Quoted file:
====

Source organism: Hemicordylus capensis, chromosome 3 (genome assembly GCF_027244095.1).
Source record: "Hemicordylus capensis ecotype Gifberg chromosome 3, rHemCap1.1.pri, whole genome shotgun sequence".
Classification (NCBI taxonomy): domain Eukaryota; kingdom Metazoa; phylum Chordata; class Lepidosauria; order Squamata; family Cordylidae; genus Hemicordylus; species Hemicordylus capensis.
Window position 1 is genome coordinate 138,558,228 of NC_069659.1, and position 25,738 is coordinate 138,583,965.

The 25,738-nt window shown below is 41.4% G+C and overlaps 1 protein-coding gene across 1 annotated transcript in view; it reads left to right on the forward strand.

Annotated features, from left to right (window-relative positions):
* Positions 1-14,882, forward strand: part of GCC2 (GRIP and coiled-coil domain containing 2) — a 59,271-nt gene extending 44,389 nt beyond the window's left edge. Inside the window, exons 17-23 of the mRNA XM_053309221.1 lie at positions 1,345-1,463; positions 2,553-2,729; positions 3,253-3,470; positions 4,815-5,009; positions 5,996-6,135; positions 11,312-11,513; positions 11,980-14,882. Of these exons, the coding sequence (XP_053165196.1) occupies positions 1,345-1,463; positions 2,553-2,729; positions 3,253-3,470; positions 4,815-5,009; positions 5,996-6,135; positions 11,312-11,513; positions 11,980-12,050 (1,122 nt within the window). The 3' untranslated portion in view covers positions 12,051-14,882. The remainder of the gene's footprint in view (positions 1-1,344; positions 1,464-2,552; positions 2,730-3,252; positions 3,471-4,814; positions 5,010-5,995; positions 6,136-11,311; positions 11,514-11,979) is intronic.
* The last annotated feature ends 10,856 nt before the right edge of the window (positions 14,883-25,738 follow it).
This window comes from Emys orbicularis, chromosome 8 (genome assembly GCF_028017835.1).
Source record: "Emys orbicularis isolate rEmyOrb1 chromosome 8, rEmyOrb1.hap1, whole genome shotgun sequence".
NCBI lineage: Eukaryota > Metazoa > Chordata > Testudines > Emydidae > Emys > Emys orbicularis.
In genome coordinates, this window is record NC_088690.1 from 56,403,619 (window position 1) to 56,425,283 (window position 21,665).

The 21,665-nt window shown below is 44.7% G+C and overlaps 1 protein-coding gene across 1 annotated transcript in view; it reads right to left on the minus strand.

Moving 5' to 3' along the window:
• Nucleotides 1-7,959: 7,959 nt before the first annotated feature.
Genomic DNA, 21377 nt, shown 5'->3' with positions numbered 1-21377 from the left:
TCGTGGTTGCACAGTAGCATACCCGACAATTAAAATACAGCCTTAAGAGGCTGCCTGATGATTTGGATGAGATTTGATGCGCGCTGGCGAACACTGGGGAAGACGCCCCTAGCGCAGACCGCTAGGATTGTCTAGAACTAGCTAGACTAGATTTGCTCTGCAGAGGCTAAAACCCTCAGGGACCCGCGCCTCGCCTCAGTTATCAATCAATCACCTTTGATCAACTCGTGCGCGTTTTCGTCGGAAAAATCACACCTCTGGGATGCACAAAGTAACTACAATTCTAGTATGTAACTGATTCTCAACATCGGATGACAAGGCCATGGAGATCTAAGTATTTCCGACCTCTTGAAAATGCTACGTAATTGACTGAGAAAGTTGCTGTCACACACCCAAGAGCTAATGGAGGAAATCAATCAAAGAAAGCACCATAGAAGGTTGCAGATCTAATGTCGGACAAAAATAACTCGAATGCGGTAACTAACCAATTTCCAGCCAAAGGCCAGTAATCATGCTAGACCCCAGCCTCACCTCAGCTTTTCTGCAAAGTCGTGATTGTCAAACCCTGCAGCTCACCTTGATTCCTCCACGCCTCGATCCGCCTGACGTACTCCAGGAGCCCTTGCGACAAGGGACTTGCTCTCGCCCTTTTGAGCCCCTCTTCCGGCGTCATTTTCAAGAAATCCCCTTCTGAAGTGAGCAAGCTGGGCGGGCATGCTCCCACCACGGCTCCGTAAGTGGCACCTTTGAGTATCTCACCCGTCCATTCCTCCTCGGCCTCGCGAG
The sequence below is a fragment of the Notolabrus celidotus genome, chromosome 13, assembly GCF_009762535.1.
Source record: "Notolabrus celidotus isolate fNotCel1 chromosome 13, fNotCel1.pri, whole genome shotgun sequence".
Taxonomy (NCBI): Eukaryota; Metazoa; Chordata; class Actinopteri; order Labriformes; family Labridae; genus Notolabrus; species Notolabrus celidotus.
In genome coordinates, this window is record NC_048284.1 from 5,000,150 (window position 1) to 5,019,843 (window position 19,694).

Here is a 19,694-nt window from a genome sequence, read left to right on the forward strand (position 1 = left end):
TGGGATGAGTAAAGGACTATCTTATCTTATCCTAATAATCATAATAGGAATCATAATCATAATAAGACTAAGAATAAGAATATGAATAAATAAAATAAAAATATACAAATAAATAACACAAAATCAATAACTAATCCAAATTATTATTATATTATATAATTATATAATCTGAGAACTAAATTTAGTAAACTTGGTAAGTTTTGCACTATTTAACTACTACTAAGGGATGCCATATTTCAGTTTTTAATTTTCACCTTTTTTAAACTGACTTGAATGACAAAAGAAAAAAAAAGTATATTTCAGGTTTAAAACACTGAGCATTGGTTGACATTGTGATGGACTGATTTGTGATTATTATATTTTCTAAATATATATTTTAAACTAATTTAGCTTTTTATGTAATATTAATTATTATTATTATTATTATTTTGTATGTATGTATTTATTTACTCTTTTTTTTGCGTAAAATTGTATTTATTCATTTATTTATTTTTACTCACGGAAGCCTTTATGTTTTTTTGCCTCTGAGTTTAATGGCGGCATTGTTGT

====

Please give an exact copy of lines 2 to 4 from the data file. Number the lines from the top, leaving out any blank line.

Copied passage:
Source record: "Hemicordylus capensis ecotype Gifberg chromosome 3, rHemCap1.1.pri, whole genome shotgun sequence".
Classification (NCBI taxonomy): domain Eukaryota; kingdom Metazoa; phylum Chordata; class Lepidosauria; order Squamata; family Cordylidae; genus Hemicordylus; species Hemicordylus capensis.
Window position 1 is genome coordinate 138,558,228 of NC_069659.1, and position 25,738 is coordinate 138,583,965.